libktx, a library for reading and writing KTX files, a set of command line tools and
.wasm modules for
Downloadable binaries are available in the Releases section of this repo. Binaries of the commmand line tools and
libktx are available for GNU/Linux, macOS and windows. These packages include the resources necessary for developing applications that use
libktx. Binaries of the .wasm modules and JS wrappers are also available.
If you want to build the software yourself you will need to install CMake. See the repo’s BUILDING.md for complete instructions.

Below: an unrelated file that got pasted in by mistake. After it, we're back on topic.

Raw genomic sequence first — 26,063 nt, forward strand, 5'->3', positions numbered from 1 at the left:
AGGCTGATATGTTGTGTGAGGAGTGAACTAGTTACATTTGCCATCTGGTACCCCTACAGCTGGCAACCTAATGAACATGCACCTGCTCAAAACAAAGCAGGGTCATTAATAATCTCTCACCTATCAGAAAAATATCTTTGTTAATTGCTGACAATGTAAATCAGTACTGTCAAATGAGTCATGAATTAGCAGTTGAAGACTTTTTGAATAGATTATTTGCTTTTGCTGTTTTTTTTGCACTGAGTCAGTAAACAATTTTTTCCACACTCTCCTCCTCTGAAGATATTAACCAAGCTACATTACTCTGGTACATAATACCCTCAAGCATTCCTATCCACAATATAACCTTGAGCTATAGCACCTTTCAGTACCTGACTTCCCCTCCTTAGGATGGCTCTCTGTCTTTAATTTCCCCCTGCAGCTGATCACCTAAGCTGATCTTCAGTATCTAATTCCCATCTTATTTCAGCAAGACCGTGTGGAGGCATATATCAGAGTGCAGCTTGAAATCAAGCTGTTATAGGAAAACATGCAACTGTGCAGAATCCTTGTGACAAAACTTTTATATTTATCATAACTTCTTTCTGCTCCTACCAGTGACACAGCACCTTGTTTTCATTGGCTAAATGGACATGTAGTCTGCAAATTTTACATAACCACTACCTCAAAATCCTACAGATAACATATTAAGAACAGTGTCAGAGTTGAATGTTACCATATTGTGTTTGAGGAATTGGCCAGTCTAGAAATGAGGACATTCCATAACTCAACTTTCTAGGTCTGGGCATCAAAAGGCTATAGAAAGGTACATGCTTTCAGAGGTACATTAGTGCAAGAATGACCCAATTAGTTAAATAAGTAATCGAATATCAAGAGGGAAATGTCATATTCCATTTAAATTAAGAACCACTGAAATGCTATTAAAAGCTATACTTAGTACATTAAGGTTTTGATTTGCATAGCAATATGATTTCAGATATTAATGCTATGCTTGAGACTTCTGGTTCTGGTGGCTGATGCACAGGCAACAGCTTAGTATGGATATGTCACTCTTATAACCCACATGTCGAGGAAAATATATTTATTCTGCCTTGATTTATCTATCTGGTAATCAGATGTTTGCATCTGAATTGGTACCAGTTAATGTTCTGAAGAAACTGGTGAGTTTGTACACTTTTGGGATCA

Using KTX Files
toktx, one of the tools in this repo, can be used to create KTX and KTX 2 files using .jpg, Netpbm or .png files as input. When creating the latter it can encode to Basis LZ/ETC1S or UASTC and can supercompress with zstd. It can create any texture structure: 1D, 2D, 3D, 1D & 2D arrays, cube maps and cube map arrays.
Other software that can be used to create and edit KTX version 1 files and are expected to be updated for version 2 include:
The Adreno1 texture tool from Qualcomm, a GUI tool for compression and visualization of textures.
Mali Texture Compression Tool2 from ARM, a GUI tool that can create and view files with either compressed or uncompressed textures.
PVRTexTool3 from Imagination Technology, a GUI tool that can create and view files with either compressed or uncompressed textures.